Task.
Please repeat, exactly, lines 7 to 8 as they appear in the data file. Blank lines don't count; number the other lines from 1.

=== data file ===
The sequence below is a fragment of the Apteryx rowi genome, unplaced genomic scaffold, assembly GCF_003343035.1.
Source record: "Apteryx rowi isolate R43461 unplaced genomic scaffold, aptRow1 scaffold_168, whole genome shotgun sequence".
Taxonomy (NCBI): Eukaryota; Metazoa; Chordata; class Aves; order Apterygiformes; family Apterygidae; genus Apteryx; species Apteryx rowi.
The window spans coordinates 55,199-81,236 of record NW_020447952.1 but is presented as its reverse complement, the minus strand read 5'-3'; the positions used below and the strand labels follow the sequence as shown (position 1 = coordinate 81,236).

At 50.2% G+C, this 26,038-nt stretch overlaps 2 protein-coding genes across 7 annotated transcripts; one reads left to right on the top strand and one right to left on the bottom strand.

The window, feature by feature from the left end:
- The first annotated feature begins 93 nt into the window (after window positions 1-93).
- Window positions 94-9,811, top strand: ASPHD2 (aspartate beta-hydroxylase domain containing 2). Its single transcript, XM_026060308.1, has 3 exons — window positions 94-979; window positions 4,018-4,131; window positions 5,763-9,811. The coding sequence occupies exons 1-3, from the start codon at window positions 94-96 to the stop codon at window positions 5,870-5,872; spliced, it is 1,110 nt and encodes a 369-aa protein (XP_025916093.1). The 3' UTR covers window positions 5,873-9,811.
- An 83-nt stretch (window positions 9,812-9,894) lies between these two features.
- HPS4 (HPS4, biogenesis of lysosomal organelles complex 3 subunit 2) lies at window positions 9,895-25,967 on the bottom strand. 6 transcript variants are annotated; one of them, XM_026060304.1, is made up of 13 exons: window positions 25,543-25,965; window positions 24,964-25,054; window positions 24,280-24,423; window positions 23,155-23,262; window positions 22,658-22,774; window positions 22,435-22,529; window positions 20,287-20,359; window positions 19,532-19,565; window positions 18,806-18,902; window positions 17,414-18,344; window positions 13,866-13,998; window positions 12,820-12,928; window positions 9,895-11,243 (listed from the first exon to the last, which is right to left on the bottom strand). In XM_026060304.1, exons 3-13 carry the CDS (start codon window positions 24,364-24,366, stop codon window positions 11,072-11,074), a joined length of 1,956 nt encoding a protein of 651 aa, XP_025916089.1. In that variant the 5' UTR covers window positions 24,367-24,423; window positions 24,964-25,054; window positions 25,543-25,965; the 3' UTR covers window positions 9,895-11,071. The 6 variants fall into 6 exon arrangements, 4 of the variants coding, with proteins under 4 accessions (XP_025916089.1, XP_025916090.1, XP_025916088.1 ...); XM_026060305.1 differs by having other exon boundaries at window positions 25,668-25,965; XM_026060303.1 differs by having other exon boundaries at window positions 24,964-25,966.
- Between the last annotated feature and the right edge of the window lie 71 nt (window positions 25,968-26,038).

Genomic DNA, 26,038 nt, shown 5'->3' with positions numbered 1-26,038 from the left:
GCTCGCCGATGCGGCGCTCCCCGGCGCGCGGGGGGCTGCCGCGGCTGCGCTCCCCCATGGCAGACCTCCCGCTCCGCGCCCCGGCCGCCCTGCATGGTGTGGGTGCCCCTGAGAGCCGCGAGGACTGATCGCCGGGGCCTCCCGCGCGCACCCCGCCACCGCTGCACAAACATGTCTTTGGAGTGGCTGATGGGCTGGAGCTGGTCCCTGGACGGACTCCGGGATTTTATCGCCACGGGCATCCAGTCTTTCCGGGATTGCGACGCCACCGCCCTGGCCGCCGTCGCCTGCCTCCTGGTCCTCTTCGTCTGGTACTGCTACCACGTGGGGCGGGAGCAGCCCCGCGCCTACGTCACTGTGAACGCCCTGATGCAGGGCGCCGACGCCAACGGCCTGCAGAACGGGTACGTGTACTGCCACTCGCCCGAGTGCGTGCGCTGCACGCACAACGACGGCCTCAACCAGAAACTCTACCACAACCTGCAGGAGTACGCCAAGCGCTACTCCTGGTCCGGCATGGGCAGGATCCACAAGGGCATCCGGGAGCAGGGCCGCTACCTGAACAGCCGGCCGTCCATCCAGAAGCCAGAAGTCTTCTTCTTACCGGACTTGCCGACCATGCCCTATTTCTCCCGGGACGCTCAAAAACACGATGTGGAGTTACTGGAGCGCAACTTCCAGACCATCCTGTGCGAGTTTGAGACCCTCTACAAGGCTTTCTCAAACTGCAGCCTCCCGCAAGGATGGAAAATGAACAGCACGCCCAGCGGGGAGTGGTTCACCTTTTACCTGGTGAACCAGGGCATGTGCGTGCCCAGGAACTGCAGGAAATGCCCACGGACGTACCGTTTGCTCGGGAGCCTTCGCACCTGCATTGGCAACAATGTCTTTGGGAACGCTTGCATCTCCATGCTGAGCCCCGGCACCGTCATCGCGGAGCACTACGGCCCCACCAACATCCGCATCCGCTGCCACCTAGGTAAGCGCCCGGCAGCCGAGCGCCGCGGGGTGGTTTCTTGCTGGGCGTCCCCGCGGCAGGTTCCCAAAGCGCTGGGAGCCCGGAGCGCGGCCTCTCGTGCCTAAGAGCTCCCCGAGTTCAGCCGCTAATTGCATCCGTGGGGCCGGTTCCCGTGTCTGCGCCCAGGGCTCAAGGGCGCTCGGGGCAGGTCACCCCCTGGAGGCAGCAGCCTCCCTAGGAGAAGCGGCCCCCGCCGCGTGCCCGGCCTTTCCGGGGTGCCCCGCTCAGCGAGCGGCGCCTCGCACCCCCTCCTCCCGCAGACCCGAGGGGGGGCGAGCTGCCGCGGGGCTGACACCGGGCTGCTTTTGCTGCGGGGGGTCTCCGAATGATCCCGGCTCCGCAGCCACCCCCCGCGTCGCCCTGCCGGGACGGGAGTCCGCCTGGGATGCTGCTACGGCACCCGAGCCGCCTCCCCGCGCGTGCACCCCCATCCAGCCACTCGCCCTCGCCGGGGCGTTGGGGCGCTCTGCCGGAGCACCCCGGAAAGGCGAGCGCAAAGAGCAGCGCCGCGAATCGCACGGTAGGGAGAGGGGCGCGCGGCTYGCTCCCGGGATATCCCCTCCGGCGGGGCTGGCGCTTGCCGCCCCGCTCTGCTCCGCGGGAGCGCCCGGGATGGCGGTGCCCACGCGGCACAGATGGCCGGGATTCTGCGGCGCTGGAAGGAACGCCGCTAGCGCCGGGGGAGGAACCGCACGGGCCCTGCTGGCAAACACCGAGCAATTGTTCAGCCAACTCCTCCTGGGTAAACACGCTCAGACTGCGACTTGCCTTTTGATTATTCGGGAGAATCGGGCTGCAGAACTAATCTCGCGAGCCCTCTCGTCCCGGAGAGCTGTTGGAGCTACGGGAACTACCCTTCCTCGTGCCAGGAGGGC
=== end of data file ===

- The first annotated feature begins 93 nt into the window (after window positions 1-93).
- Window positions 94-9,811, top strand: ASPHD2 (aspartate beta-hydroxylase domain containing 2). Its single transcript, XM_026060308.1, has 3 exons — window positions 94-979; window positions 4,018-4,131; window positions 5,763-9,811. The coding sequence occupies exons 1-3, from the start codon at window positions 94-96 to the stop codon at window positions 5,870-5,872; spliced, it is 1,110 nt and encodes a 369-aa protein (XP_025916093.1). The 3' UTR covers window positions 5,873-9,811.